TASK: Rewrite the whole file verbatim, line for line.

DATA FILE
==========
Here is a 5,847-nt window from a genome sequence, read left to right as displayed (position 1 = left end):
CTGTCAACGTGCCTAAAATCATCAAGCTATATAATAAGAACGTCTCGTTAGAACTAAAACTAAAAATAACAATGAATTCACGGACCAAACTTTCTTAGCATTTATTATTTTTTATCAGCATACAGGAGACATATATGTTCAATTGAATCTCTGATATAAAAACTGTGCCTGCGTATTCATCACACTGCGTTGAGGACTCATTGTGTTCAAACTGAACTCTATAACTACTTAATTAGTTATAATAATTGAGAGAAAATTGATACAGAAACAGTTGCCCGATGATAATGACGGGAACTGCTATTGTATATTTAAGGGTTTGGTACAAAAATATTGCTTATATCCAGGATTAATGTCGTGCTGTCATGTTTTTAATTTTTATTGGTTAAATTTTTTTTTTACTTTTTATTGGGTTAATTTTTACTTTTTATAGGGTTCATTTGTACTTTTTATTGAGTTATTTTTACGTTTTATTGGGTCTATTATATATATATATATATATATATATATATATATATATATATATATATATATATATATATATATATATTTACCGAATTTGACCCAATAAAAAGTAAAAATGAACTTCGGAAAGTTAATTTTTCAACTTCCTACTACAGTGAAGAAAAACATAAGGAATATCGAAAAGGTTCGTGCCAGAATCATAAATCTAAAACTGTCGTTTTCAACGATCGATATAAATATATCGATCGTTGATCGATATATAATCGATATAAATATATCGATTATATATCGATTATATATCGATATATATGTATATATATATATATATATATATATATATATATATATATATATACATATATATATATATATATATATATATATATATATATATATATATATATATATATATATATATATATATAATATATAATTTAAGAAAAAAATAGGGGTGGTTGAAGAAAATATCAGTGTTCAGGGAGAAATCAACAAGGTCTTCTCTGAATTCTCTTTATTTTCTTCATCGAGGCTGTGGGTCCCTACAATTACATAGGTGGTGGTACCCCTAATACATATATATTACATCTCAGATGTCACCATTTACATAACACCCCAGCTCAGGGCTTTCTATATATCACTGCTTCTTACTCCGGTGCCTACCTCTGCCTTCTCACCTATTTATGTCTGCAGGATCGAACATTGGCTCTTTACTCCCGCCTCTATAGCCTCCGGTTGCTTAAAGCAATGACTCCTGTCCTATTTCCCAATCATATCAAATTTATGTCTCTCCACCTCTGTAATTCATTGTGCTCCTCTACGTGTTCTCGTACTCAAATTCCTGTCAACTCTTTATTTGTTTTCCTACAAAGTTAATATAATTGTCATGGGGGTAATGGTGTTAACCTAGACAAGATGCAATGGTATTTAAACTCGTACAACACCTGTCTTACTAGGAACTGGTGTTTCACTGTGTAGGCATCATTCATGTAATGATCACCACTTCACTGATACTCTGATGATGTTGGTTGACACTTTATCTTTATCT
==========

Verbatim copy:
Here is a 5,847-nt window from a genome sequence, read left to right as displayed (position 1 = left end):
CTGTCAACGTGCCTAAAATCATCAAGCTATATAATAAGAACGTCTCGTTAGAACTAAAACTAAAAATAACAATGAATTCACGGACCAAACTTTCTTAGCATTTATTATTTTTTATCAGCATACAGGAGACATATATGTTCAATTGAATCTCTGATATAAAAACTGTGCCTGCGTATTCATCACACTGCGTTGAGGACTCATTGTGTTCAAACTGAACTCTATAACTACTTAATTAGTTATAATAATTGAGAGAAAATTGATACAGAAACAGTTGCCCGATGATAATGACGGGAACTGCTATTGTATATTTAAGGGTTTGGTACAAAAATATTGCTTATATCCAGGATTAATGTCGTGCTGTCATGTTTTTAATTTTTATTGGTTAAATTTTTTTTTTACTTTTTATTGGGTTAATTTTTACTTTTTATAGGGTTCATTTGTACTTTTTATTGAGTTATTTTTACGTTTTATTGGGTCTATTATATATATATATATATATATATATATATATATATATATATATATATATATATATATATATATATATTTACCGAATTTGACCCAATAAAAAGTAAAAATGAACTTCGGAAAGTTAATTTTTCAACTTCCTACTACAGTGAAGAAAAACATAAGGAATATCGAAAAGGTTCGTGCCAGAATCATAAATCTAAAACTGTCGTTTTCAACGATCGATATAAATATATCGATCGTTGATCGATATATAATCGATATAAATATATCGATTATATATCGATTATATATCGATATATATGTATATATATATATATATATATATATATATATATATATATATATACATATATATATATATATATATATATATATATATATATATATATATATATATATATATATATATATATATAATATATAATTTAAGAAAAAAATAGGGGTGGTTGAAGAAAATATCAGTGTTCAGGGAGAAATCAACAAGGTCTTCTCTGAATTCTCTTTATTTTCTTCATCGAGGCTGTGGGTCCCTACAATTACATAGGTGGTGGTACCCCTAATACATATATATTACATCTCAGATGTCACCATTTACATAACACCCCAGCTCAGGGCTTTCTATATATCACTGCTTCTTACTCCGGTGCCTACCTCTGCCTTCTCACCTATTTATGTCTGCAGGATCGAACATTGGCTCTTTACTCCCGCCTCTATAGCCTCCGGTTGCTTAAAGCAATGACTCCTGTCCTATTTCCCAATCATATCAAATTTATGTCTCTCCACCTCTGTAATTCATTGTGCTCCTCTACGTGTTCTCGTACTCAAATTCCTGTCAACTCTTTATTTGTTTTCCTACAAAGTTAATATAATTGTCATGGGGGTAATGGTGTTAACCTAGACAAGATGCAATGGTATTTAAACTCGTACAACACCTGTCTTACTAGGAACTGGTGTTTCACTGTGTAGGCATCATTCATGTAATGATCACCACTTCACTGATACTCTGATGATGTTGGTTGACACTTTATCTTTATCT